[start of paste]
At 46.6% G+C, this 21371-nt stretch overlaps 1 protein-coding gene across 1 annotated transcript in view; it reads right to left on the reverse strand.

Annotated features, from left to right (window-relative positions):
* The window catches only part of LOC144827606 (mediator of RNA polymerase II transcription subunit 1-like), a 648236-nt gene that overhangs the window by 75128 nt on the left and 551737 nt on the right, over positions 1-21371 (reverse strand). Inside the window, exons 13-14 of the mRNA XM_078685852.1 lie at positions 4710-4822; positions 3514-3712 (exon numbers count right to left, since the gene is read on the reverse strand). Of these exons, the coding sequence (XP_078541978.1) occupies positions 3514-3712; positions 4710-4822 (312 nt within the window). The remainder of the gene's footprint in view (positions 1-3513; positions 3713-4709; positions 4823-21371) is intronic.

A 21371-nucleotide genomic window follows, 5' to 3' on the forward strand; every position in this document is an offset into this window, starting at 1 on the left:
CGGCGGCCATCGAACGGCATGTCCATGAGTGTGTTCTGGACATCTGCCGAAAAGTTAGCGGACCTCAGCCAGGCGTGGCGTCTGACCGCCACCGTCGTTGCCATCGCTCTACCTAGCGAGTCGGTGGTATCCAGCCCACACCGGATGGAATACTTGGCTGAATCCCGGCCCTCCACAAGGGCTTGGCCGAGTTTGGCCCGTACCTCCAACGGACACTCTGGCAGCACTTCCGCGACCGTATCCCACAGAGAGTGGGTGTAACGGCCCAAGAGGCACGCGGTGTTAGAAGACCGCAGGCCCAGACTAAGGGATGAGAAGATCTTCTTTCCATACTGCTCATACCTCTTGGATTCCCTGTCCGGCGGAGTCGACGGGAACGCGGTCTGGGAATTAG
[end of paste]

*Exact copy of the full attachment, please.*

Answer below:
At 46.6% G+C, this 21371-nt stretch overlaps 1 protein-coding gene across 1 annotated transcript in view; it reads right to left on the reverse strand.

Annotated features, from left to right (window-relative positions):
* The window catches only part of LOC144827606 (mediator of RNA polymerase II transcription subunit 1-like), a 648236-nt gene that overhangs the window by 75128 nt on the left and 551737 nt on the right, over positions 1-21371 (reverse strand). Inside the window, exons 13-14 of the mRNA XM_078685852.1 lie at positions 4710-4822; positions 3514-3712 (exon numbers count right to left, since the gene is read on the reverse strand). Of these exons, the coding sequence (XP_078541978.1) occupies positions 3514-3712; positions 4710-4822 (312 nt within the window). The remainder of the gene's footprint in view (positions 1-3513; positions 3713-4709; positions 4823-21371) is intronic.

A 21371-nucleotide genomic window follows, 5' to 3' on the forward strand; every position in this document is an offset into this window, starting at 1 on the left:
CGGCGGCCATCGAACGGCATGTCCATGAGTGTGTTCTGGACATCTGCCGAAAAGTTAGCGGACCTCAGCCAGGCGTGGCGTCTGACCGCCACCGTCGTTGCCATCGCTCTACCTAGCGAGTCGGTGGTATCCAGCCCACACCGGATGGAATACTTGGCTGAATCCCGGCCCTCCACAAGGGCTTGGCCGAGTTTGGCCCGTACCTCCAACGGACACTCTGGCAGCACTTCCGCGACCGTATCCCACAGAGAGTGGGTGTAACGGCCCAAGAGGCACGCGGTGTTAGAAGACCGCAGGCCCAGACTAAGGGATGAGAAGATCTTCTTTCCATACTGCTCATACCTCTTGGATTCCCTGTCCGGCGGAGTCGACGGGAACGCGGTCTGGGAATTAG